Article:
Before director Kazou Hara made The Emperor’s Naked Army Marches On, he made Extreme Private Eros Love Song 1974. It would be 13 years before he made another film. Extreme Private Eros is an exhausting film to watch, and it must have been murder to make. It is a wonder that Hara ever made another one.
Extreme Private Eros follows Hara’s ex-wife Miyuki Takeda through the performance piece she was making of her life. Before the film is done Hara will have filmed her having a break-up argument with her girlfriend, having (presumably) sex with (presumably) Hara, having sex with an American Serviceman, having that man’s child unassisted on Hara’s apartment floor, starting a day-care center for prostitutes and bar girls, and she ends the film by being a stripper... whew. Miyuki is a good match for Hara’s take-no-prisoners style of film making. She, like Okuzaki Kenzo the subject of Hara’s Emperor’s Naked Army, is a contrarian of the first order. She doesn’t just march to a different drummer but seeks out the normal social cadence and goes against it. Thus she treads the fine line between free-sprit radical revolutionary and simple pain in the ass. But I will tip my hat to the courage of her convictions. She’s one tough cookie.
For instance, it’s not just that she intentionally sets out to have a child by an American soldier, it has to be a black American soldier, as apparently that racial mixture will be even more despised than a white/Japanese child would be. Indeed when Miyuki calls her mother to tell her about the baby and that the child is ‘mixed-race’, the mom opines that it would have been better if it were dead. What the child can expect from life as part of her social engineering isn’t said.
Hara and The Muse
It is Hara’s style to not critique Miyuki’s actions, but to keep the camera rolling and play it as it lies. And yet even she can trump him. Like when she is giving birth on his apartment floor, Hara is so distracted that, at the critical moment, the camera is knocked out of focus. And this after what seems like hours of in-focus grunting and straining. Isn’t that always the way it happens? It’s enough to make you feel sorry for Hara, or Miyuki.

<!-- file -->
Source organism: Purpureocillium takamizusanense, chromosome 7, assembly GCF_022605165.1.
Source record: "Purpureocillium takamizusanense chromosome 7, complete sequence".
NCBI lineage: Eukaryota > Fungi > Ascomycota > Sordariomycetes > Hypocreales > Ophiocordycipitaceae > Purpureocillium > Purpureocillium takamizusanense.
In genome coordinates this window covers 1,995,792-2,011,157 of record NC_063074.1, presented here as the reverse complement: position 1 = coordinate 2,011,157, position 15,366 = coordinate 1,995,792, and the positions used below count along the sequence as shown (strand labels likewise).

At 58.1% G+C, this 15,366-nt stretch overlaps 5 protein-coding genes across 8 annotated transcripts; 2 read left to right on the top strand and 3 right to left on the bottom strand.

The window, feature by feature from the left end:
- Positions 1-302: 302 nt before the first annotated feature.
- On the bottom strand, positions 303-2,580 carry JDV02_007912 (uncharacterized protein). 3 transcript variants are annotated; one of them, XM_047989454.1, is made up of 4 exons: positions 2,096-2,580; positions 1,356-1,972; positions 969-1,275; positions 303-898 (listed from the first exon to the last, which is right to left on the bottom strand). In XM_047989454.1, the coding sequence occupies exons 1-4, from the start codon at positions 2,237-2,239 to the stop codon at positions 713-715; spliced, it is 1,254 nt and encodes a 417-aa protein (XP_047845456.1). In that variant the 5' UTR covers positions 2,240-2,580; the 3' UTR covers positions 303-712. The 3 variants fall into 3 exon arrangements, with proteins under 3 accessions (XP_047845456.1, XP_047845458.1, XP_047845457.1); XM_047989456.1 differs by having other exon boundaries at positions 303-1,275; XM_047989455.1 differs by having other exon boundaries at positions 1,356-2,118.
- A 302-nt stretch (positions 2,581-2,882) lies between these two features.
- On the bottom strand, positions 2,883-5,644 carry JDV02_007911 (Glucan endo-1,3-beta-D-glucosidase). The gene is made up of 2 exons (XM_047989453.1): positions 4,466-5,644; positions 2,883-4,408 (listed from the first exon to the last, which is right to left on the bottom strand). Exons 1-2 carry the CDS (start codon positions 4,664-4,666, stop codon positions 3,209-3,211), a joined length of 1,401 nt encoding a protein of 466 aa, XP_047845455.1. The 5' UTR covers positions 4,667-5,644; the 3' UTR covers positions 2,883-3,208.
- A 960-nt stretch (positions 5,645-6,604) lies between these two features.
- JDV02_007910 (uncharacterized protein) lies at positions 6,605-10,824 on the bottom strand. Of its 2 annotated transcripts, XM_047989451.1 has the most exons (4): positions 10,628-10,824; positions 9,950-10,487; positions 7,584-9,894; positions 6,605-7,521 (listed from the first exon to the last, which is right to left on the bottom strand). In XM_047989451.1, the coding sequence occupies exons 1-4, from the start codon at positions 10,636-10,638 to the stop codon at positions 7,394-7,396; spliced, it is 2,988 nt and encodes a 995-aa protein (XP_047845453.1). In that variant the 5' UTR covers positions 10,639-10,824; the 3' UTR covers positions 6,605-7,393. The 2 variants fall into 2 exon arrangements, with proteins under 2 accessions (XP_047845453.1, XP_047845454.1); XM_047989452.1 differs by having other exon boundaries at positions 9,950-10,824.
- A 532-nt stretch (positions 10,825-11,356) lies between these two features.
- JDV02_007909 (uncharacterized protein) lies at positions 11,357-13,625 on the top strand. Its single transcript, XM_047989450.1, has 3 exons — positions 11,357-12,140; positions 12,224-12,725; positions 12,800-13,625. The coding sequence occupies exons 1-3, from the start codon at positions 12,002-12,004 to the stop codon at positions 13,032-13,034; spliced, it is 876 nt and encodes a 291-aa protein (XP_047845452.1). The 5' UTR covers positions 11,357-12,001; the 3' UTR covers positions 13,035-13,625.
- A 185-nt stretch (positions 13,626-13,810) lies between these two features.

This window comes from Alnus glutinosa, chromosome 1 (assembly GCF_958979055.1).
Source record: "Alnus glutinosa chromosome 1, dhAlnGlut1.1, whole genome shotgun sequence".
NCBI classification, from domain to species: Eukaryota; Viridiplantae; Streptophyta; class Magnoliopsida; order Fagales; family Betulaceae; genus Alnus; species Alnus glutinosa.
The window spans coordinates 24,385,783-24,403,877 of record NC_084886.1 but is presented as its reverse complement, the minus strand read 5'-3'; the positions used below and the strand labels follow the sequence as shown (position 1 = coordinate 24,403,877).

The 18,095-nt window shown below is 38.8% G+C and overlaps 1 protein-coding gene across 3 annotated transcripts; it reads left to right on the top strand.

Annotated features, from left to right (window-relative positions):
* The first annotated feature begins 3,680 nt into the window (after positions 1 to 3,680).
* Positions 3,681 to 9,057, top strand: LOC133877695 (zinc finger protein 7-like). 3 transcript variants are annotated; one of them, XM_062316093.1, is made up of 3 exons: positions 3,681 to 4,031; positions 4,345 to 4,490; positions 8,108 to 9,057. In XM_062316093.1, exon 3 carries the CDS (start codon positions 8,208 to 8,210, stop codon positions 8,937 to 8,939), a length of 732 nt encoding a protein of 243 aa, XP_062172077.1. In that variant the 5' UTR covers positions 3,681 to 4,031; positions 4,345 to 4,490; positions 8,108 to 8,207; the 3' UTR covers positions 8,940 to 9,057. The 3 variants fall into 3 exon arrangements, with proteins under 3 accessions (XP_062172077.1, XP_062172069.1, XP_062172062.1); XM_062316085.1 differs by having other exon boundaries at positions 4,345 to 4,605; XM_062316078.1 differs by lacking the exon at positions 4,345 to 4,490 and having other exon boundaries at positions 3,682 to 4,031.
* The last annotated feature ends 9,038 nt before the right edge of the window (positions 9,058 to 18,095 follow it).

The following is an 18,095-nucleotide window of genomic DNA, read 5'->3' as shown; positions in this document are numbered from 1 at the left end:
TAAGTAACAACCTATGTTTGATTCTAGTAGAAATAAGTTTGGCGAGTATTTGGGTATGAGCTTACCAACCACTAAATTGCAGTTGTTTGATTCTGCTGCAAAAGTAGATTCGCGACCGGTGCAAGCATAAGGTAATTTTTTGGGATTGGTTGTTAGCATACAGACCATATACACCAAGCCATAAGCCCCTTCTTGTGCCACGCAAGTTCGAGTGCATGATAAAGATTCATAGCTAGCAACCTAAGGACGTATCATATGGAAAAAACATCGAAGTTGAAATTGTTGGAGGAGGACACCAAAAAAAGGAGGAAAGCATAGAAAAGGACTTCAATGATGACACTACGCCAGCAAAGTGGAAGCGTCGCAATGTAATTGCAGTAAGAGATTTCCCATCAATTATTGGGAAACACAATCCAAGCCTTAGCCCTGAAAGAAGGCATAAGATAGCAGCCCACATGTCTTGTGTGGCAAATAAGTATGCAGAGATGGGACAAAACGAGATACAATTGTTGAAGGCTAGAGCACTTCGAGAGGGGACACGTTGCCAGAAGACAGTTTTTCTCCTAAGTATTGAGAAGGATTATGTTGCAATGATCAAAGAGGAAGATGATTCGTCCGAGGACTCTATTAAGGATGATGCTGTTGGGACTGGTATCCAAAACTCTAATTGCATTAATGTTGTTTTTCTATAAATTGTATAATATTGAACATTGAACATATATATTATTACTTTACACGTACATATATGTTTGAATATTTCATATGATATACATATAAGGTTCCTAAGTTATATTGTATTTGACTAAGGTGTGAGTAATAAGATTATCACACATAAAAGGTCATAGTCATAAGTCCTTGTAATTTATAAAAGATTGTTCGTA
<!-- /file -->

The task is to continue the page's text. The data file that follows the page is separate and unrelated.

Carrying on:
I don’t think it’s too much of a stretch to call Miyuki Hara’s muse. I see a similarity to the relationship between Charles and Robert Crumb, as seen in Crumb, Terry Zwigoff’s 1994 documentary of underground cartoonist R. Crumb. Without Charles’ mad genius, I don’t think that Robert would have developed the way that he did.
Miyuki is an extreme in-your-face kind of person who doesn’t compromise and doesn’t back down. Those are both characteristics you’ll find in Hara’s films. Did he learn from her, or was it a case of like-minded personalities finding each other? After the two were divorced, Hara was compelled to follow Miyuki around with his camera like a moth to a flame. Hara isn’t stalking Miyuki. Instead she seems to be leading him on with her ‘if you think that was weird, watch this’ life style.
The production values of this film are (to be generous) poor, but in a way that seems to fit in with the overall disjointed and ill-tempered subject. If we are going to swim against the current, we might as well go all the way. The sound is out of sync and occasionally not even part of the scene, yet it all seems to make a sort of irritating sense. You have to wonder if Hara is cutting so close to the bone that it’s difficult, if not impossible, to be objective. And in a way, we seem to be sharing his pain.
Extreme Private Eros Love Song 1974 is a case of one loose cannon following another. And to me, it’s that convergence of oddballs that makes this film worth watching.
Picture and Sound
As noted above, both the picture and sound are one big rough cut. It’s a wild and choppy ride.
How to Use this DVD
Insert disc, sit down and hang on. Viewers prone to discomfort at the sound of fingernails on blackboards should refrain from using.